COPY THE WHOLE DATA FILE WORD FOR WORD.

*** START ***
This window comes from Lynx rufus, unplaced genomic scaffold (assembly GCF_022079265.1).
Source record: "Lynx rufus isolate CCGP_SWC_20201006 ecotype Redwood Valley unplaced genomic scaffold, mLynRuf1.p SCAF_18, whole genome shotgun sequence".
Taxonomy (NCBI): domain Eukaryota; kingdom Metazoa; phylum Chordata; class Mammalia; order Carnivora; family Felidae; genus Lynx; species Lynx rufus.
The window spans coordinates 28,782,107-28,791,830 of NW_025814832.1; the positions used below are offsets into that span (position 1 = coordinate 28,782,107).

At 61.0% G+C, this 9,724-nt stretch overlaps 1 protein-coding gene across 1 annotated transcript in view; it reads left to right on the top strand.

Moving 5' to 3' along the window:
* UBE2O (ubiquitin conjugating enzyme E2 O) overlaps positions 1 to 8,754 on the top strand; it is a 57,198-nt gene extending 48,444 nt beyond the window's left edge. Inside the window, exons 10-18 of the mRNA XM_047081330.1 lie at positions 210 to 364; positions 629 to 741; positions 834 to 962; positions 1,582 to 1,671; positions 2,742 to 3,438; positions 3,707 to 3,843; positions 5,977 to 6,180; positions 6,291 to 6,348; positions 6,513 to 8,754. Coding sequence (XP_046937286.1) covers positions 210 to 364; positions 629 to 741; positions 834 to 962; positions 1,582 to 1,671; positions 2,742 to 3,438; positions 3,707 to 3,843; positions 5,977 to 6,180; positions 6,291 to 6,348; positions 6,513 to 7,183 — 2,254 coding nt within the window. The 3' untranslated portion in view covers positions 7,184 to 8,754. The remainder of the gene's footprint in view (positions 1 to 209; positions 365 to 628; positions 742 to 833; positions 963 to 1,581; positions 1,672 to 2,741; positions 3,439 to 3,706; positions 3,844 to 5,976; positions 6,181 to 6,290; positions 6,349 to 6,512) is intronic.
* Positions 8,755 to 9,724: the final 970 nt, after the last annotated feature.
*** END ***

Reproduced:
This window comes from Lynx rufus, unplaced genomic scaffold (assembly GCF_022079265.1).
Source record: "Lynx rufus isolate CCGP_SWC_20201006 ecotype Redwood Valley unplaced genomic scaffold, mLynRuf1.p SCAF_18, whole genome shotgun sequence".
Taxonomy (NCBI): domain Eukaryota; kingdom Metazoa; phylum Chordata; class Mammalia; order Carnivora; family Felidae; genus Lynx; species Lynx rufus.
The window spans coordinates 28,782,107-28,791,830 of NW_025814832.1; the positions used below are offsets into that span (position 1 = coordinate 28,782,107).

At 61.0% G+C, this 9,724-nt stretch overlaps 1 protein-coding gene across 1 annotated transcript in view; it reads left to right on the top strand.

Moving 5' to 3' along the window:
* UBE2O (ubiquitin conjugating enzyme E2 O) overlaps positions 1 to 8,754 on the top strand; it is a 57,198-nt gene extending 48,444 nt beyond the window's left edge. Inside the window, exons 10-18 of the mRNA XM_047081330.1 lie at positions 210 to 364; positions 629 to 741; positions 834 to 962; positions 1,582 to 1,671; positions 2,742 to 3,438; positions 3,707 to 3,843; positions 5,977 to 6,180; positions 6,291 to 6,348; positions 6,513 to 8,754. Coding sequence (XP_046937286.1) covers positions 210 to 364; positions 629 to 741; positions 834 to 962; positions 1,582 to 1,671; positions 2,742 to 3,438; positions 3,707 to 3,843; positions 5,977 to 6,180; positions 6,291 to 6,348; positions 6,513 to 7,183 — 2,254 coding nt within the window. The 3' untranslated portion in view covers positions 7,184 to 8,754. The remainder of the gene's footprint in view (positions 1 to 209; positions 365 to 628; positions 742 to 833; positions 963 to 1,581; positions 1,672 to 2,741; positions 3,439 to 3,706; positions 3,844 to 5,976; positions 6,181 to 6,290; positions 6,349 to 6,512) is intronic.
* Positions 8,755 to 9,724: the final 970 nt, after the last annotated feature.